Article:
On its face, the RNC document about the way forward for the Republican Party seems just dandy. After all, let’s face it: The committee was tasked with figuring out how to win future elections and the document provides some tangible ways to do just that.
But it leads to a much broader question which is this: Just how big should the “GOP Tent” be and what is the potential fallout?
The overall tone of the RNC document suggests that the Republican Party needs to be more “welcoming and inclusive” of all people. Well, of course that should be the case but at what cost? For example, the RNC makes the case that young voters are more accepting of gay marriage and then the document states, “If our Party is not welcoming and inclusive, young people and increasingly other voters will continue to tune us out.”
So what’s the logical conclusion here? It’s pretty obvious. In essence, the RNC is saying that if the Party is going to be relevant going forward, they are going to have to modify their stance on gay marriage. They may not admit that publicly but it doesn’t take a rocket scientist to figure out what the future may hold. Once the dialogue starts changing, inevitably the policy will follow.
Why? Because if it doesn’t, then young people won’t head to the GOP. Lip service won’t be enough. Just look what’s happening on comprehensive immigration reform. The new talk by Republicans on this issue is now being followed with policy prescriptions to match.
While conservative evangelicals will move toward immigration reform, the gay marriage issue is a different story. It leaves conservative evangelicals facing a decision. If the GOP starts to slowly change its public policy positions on gay marriage, what will they do? Will the Party have left them at that point and if so, where do they go? Is the gay marriage issue such a deal breaker that they wouldn’t be able to support a Party that embraces the gay agenda?
For many, the answer is, “You bet!” Oh, and that also means not organizing for the party anymore at the national level. They may just work on the local level for candidates they believe in. That may be how they make their difference in the future.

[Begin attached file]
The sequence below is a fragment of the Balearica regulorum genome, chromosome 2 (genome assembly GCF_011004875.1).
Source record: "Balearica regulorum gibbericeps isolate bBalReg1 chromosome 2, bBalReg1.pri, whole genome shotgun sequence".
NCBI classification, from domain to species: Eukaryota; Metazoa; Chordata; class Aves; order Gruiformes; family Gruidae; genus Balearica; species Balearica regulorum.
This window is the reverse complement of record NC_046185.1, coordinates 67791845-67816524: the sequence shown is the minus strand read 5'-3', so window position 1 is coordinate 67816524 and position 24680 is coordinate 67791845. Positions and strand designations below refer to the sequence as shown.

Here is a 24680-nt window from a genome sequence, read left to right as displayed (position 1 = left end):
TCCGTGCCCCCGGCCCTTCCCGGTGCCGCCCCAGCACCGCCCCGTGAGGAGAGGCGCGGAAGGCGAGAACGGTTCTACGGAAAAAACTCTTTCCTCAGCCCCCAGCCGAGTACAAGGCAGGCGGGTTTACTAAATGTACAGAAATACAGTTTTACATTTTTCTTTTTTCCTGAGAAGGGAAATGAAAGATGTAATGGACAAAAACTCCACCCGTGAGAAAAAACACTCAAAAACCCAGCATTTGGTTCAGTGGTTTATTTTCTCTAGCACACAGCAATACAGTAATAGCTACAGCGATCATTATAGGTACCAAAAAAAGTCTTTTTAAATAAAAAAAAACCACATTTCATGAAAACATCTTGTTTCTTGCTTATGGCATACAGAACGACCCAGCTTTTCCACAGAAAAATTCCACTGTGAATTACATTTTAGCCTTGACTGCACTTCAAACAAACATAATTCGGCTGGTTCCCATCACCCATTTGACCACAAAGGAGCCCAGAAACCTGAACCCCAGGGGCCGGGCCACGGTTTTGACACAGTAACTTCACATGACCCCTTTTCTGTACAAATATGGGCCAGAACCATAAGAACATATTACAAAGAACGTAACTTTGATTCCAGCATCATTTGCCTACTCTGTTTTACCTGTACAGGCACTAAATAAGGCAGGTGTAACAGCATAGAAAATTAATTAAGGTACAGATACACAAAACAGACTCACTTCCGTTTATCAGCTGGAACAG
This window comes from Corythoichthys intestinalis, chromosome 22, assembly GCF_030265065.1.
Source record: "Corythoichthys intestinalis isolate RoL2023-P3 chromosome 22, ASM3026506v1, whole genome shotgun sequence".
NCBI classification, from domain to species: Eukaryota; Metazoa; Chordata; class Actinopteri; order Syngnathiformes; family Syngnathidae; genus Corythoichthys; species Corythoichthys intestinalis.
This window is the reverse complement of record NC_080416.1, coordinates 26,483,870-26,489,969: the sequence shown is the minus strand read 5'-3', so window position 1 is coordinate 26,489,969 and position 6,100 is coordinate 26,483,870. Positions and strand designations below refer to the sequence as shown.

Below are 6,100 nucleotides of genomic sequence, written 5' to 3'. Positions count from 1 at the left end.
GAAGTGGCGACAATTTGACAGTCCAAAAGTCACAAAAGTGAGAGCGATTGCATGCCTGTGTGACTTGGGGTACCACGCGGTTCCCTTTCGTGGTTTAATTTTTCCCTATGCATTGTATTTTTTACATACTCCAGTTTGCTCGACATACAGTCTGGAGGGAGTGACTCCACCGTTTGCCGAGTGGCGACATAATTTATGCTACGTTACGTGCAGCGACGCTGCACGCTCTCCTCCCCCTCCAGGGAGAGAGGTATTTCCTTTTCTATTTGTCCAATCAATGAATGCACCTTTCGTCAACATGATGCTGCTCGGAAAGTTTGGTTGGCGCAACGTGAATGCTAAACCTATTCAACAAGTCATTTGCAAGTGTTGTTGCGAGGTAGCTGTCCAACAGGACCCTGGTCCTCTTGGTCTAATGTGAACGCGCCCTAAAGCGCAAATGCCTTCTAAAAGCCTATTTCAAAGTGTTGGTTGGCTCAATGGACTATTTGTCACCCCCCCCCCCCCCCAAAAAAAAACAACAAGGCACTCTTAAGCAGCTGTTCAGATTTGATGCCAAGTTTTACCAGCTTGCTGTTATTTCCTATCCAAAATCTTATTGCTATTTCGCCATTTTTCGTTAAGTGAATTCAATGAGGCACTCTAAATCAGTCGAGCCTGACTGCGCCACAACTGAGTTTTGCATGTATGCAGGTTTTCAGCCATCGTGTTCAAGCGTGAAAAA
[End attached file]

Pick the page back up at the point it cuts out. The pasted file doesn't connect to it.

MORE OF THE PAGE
The dilemma here is that there are two competing agendas. The RNC is only concerned with winning elections. If they have to ‘modernize” the party to do so (even if that means distancing themselves from long held Judeo-Christian principles), well then so be it. I understand that. If that’s your political goal then it makes sense to attract as many people as you can to your tent.
The problem here is that there is another agenda at odds with the RNC. Let’s be real: The largest block of the current voting base of the Republican Party consists of conservative evangelicals. They are concerned, first and foremost not so much about the viability of the Republican Party; rather, they are much more concerned about the soul of America. They are concerned about a country that backs away from a time-tested traditional Judeo-Christian value system.
If the RNC overplays its hand and goes too broad (support for gay marriage, stepping away from toxic social issues, legalization of medical marijuana, etc), then there is a real danger that they could see their support among their core constituency diminish. There is a strong school of thought that the GOP would be making a grave mistake by abandoning the “culture war” issues.
That isn’t to say that the GOP needs to fight the same culture war battle that’s been going on since the times of The Moral Majority. For example, the trick for the RNC is to figure out how to make the compelling case for traditional marriage in ways that can also grow the Republican Party. There is ample evidence of how traditional marriage in stable two-parent families lead to a better financial future for all involved. Additionally, there is an argument to be made that freedom, at its core, cannot survive without virtue (moral excellence).
Author Os Guinness says, “Leadership without character, business without ethics, and science without human values – in short, freedom without virtue – will bring the republic to its knees.” How true. Why doesn’t the Republican Party fight for virtue and lump traditional marriage and other social issues into the argument?
You want the answer? It’s because politicians are motivated by poll numbers. It’s always about the next election. It’s far easier to get rid of pesky social issues than to stick your neck out on the line and defend them.
All of this can be summed up this way: America’s society and culture are changing but the God of Abraham, Isaac, and Jacob never changes. That’s the difference between the GOP’s head honchos and the conservative Christian base of the Republican Party.